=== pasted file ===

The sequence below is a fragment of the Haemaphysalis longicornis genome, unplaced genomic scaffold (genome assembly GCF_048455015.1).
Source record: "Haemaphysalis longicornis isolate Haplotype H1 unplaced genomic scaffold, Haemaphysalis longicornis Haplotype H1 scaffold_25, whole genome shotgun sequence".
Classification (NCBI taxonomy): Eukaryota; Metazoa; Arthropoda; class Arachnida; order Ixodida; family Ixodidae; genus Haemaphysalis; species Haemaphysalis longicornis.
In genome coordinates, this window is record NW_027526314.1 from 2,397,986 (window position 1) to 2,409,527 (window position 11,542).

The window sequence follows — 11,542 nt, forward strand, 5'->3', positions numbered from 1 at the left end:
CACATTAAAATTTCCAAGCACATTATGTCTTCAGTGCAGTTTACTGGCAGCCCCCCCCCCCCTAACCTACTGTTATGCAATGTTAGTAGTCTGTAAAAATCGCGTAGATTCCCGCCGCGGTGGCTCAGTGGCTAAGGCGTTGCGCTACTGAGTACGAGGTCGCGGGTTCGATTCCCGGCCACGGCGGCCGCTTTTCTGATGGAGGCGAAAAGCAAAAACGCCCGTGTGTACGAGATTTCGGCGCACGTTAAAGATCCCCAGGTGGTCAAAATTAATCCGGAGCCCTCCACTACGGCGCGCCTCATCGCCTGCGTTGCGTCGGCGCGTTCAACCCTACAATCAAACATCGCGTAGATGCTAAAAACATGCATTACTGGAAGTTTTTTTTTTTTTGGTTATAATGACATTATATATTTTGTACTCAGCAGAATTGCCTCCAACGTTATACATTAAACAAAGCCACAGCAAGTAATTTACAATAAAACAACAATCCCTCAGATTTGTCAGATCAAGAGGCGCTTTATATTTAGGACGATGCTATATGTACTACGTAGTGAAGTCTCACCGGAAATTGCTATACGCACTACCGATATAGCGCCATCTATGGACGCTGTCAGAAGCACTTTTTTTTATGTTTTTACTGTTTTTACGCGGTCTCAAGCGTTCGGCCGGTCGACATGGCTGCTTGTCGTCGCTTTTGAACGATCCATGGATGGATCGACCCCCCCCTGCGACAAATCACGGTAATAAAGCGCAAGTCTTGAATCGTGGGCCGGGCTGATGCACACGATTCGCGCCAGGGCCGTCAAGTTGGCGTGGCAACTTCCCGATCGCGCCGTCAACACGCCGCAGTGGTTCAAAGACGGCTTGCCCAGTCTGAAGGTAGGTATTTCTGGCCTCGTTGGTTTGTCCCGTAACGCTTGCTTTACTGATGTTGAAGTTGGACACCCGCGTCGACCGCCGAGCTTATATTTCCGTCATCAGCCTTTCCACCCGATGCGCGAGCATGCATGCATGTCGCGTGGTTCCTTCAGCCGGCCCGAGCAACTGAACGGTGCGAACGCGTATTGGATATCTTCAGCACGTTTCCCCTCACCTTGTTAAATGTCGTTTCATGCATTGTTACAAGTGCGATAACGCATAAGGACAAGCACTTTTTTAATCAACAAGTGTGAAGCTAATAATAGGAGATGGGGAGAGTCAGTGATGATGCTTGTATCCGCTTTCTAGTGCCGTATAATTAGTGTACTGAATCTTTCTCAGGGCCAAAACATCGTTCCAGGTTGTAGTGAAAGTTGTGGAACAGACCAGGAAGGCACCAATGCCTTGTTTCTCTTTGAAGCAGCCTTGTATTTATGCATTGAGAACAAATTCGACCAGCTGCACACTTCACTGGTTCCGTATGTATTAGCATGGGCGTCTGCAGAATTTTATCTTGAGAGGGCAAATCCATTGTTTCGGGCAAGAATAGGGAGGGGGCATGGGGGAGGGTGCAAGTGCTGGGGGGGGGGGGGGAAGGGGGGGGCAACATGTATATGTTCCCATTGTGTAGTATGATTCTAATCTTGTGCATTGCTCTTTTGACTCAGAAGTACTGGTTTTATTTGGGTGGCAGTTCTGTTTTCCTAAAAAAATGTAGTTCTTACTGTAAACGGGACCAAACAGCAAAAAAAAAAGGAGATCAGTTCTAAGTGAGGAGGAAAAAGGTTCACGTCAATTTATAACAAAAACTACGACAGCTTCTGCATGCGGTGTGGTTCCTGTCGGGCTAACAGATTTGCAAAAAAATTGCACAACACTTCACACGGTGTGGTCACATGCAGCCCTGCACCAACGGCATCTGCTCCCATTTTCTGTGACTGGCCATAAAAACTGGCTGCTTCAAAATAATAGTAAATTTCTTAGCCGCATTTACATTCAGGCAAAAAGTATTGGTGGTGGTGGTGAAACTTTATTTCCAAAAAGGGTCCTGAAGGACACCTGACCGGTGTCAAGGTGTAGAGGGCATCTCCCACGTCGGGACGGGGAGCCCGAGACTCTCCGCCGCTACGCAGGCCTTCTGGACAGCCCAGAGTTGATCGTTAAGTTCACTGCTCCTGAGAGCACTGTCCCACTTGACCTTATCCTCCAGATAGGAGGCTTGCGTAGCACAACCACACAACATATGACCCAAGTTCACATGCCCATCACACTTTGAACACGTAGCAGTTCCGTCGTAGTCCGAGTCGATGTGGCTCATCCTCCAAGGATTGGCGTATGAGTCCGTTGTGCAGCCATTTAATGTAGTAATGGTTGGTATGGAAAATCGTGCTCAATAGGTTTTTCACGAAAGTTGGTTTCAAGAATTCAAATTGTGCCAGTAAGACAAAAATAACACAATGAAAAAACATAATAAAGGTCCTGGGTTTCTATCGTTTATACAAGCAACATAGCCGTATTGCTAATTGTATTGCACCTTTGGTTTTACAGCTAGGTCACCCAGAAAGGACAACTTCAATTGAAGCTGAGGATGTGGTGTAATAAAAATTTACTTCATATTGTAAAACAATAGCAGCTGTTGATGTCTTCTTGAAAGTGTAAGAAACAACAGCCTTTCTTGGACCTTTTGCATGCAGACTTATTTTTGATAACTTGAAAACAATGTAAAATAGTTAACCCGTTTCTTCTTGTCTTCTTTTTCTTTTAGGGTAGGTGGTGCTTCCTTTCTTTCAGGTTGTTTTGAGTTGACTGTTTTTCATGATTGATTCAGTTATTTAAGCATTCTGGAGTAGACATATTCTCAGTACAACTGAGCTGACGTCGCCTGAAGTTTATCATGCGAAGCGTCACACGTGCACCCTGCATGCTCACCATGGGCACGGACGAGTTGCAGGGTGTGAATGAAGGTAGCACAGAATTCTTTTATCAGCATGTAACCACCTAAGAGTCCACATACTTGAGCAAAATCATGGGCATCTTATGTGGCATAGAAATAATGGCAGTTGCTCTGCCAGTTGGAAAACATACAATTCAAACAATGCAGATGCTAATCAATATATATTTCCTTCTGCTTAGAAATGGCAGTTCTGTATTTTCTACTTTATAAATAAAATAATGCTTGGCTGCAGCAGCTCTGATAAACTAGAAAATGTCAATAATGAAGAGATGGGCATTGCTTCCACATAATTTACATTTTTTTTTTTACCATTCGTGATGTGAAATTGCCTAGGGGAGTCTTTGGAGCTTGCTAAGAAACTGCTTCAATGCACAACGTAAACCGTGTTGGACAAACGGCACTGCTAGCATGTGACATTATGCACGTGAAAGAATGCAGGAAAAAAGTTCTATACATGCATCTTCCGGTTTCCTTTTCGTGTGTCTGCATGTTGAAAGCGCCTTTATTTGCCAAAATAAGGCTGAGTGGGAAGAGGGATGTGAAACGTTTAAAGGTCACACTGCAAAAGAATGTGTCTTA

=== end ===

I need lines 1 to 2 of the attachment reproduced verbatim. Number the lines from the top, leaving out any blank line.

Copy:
The sequence below is a fragment of the Haemaphysalis longicornis genome, unplaced genomic scaffold (genome assembly GCF_048455015.1).
Source record: "Haemaphysalis longicornis isolate Haplotype H1 unplaced genomic scaffold, Haemaphysalis longicornis Haplotype H1 scaffold_25, whole genome shotgun sequence".